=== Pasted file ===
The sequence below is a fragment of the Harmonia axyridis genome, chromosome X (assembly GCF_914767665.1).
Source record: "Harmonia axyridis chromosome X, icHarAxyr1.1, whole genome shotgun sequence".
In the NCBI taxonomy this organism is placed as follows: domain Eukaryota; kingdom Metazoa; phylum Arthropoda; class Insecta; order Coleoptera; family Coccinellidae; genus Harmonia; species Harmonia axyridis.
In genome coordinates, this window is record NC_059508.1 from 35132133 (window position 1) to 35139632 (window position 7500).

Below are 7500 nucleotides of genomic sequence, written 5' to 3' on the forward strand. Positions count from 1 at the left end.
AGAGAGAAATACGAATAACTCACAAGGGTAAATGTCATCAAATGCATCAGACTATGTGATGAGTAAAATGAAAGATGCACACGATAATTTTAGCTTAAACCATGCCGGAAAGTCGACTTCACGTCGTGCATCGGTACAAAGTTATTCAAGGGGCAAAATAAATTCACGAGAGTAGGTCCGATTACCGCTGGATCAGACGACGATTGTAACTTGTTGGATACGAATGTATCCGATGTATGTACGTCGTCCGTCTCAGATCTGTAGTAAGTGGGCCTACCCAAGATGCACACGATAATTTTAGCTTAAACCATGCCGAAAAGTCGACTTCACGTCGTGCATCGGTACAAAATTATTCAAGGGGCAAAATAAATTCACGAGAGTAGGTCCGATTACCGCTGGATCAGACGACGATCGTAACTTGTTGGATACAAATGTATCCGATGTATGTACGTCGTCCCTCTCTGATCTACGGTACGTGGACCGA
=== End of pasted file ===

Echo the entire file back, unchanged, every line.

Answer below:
The sequence below is a fragment of the Harmonia axyridis genome, chromosome X (assembly GCF_914767665.1).
Source record: "Harmonia axyridis chromosome X, icHarAxyr1.1, whole genome shotgun sequence".
In the NCBI taxonomy this organism is placed as follows: domain Eukaryota; kingdom Metazoa; phylum Arthropoda; class Insecta; order Coleoptera; family Coccinellidae; genus Harmonia; species Harmonia axyridis.
In genome coordinates, this window is record NC_059508.1 from 35132133 (window position 1) to 35139632 (window position 7500).

Below are 7500 nucleotides of genomic sequence, written 5' to 3' on the forward strand. Positions count from 1 at the left end.
AGAGAGAAATACGAATAACTCACAAGGGTAAATGTCATCAAATGCATCAGACTATGTGATGAGTAAAATGAAAGATGCACACGATAATTTTAGCTTAAACCATGCCGGAAAGTCGACTTCACGTCGTGCATCGGTACAAAGTTATTCAAGGGGCAAAATAAATTCACGAGAGTAGGTCCGATTACCGCTGGATCAGACGACGATTGTAACTTGTTGGATACGAATGTATCCGATGTATGTACGTCGTCCGTCTCAGATCTGTAGTAAGTGGGCCTACCCAAGATGCACACGATAATTTTAGCTTAAACCATGCCGAAAAGTCGACTTCACGTCGTGCATCGGTACAAAATTATTCAAGGGGCAAAATAAATTCACGAGAGTAGGTCCGATTACCGCTGGATCAGACGACGATCGTAACTTGTTGGATACAAATGTATCCGATGTATGTACGTCGTCCCTCTCTGATCTACGGTACGTGGACCGA